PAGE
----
Access to health care should be determined by clinical need and not by age. Older people form an increasing proportion of the general population and of those with coronary heart disease, but compared with younger people they are less likely to be invited for cardiac rehabilitation programmes and more likely not to complete them. This study examined the factors that contribute to these trends in Scotland. A national survey of rehabilitation centres (n = 30) found that the majority of their programme co-ordinators believe that age does influence access to rehabilitation. While only one programme used an overt age criterion, age was widely perceived to influence access, both during initial assessment and in assessments for exercise components; and while the respondents acknowledged that other criteria influenced selection, the factors cited most often were all more common during old age, e.g. the presence of other medical ailments, lower initial exercise tolerance, and poor access to private or public transport. Focus groups undertaken with a sub-sample of the co-ordinators revealed that staff appeared to have knowledge of the benefits of cardiac rehabilitation for older people, but that the scarcity of resources prevented them from offering more accessible and appropriate services.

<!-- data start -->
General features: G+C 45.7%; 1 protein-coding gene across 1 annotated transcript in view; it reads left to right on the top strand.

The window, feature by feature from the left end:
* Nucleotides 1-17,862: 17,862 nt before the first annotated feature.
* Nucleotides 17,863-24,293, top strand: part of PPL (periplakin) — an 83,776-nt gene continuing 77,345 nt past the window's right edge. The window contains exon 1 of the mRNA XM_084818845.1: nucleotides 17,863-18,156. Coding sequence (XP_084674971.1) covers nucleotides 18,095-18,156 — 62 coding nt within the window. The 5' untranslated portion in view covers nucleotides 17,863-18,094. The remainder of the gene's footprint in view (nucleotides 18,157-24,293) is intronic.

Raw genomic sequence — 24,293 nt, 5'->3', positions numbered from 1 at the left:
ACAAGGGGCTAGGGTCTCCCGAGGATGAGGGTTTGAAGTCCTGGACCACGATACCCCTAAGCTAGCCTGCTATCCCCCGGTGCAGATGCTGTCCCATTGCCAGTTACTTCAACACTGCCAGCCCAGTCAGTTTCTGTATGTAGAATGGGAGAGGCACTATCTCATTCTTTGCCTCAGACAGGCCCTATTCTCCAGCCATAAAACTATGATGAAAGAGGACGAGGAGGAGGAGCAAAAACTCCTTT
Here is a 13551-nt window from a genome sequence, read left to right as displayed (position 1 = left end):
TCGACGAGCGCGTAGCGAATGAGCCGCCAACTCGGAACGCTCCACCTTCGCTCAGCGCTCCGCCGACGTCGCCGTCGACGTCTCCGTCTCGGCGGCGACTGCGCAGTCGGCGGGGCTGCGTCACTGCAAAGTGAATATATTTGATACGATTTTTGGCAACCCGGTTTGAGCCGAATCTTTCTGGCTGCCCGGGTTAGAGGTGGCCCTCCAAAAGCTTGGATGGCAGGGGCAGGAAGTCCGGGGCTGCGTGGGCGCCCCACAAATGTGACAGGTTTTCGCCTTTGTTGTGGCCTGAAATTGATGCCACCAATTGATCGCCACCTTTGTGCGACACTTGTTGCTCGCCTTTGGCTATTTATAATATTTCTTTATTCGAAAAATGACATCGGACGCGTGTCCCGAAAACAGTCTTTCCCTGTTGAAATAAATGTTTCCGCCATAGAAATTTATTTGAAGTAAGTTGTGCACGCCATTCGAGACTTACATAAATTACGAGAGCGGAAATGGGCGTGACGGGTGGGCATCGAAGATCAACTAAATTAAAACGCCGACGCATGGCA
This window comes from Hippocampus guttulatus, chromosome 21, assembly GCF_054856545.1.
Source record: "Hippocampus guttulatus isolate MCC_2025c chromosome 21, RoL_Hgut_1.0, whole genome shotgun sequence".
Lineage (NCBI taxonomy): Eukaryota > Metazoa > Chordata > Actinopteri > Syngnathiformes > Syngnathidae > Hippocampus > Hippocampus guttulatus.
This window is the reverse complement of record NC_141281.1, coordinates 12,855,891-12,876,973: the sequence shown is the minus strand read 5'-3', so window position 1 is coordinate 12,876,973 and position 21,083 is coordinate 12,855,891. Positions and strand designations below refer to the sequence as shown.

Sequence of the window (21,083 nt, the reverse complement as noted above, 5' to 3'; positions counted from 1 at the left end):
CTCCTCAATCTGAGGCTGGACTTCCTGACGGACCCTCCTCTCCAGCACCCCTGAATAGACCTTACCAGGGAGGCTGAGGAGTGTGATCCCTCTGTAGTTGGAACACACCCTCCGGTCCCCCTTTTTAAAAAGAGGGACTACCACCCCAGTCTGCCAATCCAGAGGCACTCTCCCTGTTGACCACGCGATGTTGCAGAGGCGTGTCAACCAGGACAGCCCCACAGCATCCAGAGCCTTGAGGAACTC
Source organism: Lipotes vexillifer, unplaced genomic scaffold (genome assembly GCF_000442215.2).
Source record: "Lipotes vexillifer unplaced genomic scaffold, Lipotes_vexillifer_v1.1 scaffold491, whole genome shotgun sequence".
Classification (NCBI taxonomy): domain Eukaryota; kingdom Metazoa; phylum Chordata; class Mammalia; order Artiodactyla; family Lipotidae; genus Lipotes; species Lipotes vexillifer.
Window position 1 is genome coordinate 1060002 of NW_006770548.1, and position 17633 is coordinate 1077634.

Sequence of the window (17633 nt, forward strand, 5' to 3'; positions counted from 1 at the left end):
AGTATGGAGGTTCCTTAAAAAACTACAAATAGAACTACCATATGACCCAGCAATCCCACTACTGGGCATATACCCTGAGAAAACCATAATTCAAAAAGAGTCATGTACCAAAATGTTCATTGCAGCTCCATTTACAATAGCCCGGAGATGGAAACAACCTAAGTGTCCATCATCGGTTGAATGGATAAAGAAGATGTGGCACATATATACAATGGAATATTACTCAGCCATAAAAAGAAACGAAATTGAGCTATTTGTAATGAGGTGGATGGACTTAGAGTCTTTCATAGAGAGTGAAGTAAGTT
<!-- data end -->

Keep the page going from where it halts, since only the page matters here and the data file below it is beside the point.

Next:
|Number of pages||15|
|Journal||Ageing and Society|
|Publication status||Published - 2002|
- Coronary heart disease